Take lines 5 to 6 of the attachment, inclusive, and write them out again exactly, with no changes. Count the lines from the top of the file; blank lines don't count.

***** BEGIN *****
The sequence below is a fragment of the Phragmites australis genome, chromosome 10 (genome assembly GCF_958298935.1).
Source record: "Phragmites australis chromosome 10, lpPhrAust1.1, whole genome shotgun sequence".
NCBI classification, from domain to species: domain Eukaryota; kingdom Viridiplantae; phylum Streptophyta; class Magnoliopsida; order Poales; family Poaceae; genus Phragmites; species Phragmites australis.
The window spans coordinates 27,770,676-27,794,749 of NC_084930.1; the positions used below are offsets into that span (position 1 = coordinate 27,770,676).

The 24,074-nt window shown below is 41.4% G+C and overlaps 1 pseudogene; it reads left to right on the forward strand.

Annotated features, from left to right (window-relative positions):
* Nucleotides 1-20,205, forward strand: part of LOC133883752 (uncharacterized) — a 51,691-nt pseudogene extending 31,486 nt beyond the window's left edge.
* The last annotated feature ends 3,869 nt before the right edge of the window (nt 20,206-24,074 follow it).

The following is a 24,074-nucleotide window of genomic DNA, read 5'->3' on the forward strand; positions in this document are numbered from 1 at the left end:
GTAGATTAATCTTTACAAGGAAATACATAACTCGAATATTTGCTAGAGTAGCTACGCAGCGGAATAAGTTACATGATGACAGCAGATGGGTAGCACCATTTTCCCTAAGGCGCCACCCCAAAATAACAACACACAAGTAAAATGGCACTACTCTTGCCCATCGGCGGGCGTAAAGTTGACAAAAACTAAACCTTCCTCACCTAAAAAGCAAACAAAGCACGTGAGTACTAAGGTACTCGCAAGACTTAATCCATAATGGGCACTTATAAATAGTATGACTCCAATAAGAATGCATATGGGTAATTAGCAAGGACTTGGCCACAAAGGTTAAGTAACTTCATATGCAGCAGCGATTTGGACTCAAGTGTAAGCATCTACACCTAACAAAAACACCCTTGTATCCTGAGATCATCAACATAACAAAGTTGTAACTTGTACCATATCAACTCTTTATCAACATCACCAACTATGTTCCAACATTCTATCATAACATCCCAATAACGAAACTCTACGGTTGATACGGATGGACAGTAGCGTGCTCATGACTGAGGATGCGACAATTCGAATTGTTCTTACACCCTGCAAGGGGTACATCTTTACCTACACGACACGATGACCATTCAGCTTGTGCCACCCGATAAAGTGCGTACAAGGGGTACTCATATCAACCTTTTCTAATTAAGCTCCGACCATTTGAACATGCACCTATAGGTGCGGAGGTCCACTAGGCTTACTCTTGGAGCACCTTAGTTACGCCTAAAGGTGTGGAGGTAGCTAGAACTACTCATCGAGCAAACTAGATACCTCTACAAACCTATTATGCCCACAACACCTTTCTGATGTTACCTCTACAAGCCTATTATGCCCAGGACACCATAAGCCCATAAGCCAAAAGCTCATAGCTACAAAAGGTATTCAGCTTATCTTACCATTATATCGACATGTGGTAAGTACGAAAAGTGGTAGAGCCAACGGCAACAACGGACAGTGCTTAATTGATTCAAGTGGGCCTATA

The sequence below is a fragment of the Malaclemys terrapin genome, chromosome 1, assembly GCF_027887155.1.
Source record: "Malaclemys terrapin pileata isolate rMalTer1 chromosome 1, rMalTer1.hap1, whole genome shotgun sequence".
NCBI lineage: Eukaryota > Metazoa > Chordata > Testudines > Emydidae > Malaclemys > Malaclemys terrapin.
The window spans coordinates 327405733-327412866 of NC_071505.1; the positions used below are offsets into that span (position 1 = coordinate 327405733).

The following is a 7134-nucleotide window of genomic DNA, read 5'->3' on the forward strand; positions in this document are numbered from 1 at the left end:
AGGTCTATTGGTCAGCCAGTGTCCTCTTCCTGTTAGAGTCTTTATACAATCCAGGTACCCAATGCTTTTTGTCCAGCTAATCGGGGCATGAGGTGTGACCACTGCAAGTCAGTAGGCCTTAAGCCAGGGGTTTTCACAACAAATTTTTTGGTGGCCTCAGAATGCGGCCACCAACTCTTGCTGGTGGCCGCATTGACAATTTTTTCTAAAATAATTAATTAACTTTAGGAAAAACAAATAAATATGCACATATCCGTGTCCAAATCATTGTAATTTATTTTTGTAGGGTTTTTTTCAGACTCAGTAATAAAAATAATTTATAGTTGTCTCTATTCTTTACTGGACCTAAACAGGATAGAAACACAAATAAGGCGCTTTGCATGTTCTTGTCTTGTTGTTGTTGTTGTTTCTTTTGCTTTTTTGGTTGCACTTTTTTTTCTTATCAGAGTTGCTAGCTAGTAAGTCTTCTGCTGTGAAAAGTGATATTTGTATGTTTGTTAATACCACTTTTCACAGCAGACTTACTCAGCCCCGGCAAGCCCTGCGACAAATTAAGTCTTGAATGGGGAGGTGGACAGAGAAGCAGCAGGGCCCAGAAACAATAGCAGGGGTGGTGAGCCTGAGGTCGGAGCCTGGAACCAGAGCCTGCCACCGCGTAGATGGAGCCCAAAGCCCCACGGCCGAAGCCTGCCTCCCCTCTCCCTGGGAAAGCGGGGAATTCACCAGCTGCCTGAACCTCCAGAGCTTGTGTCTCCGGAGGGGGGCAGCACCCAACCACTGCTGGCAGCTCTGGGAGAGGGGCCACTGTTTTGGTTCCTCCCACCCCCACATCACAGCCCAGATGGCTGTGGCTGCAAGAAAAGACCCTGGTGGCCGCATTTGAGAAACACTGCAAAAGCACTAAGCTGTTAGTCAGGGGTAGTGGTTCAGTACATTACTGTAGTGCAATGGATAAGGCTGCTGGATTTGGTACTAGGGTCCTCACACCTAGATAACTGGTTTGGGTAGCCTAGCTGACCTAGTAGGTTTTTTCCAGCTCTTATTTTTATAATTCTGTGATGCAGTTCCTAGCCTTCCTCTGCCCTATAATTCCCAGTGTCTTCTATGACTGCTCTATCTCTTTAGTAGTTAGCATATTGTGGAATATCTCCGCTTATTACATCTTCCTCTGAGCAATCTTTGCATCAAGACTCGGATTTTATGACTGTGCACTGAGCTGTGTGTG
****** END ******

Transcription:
The 24,074-nt window shown below is 41.4% G+C and overlaps 1 pseudogene; it reads left to right on the forward strand.

Annotated features, from left to right (window-relative positions):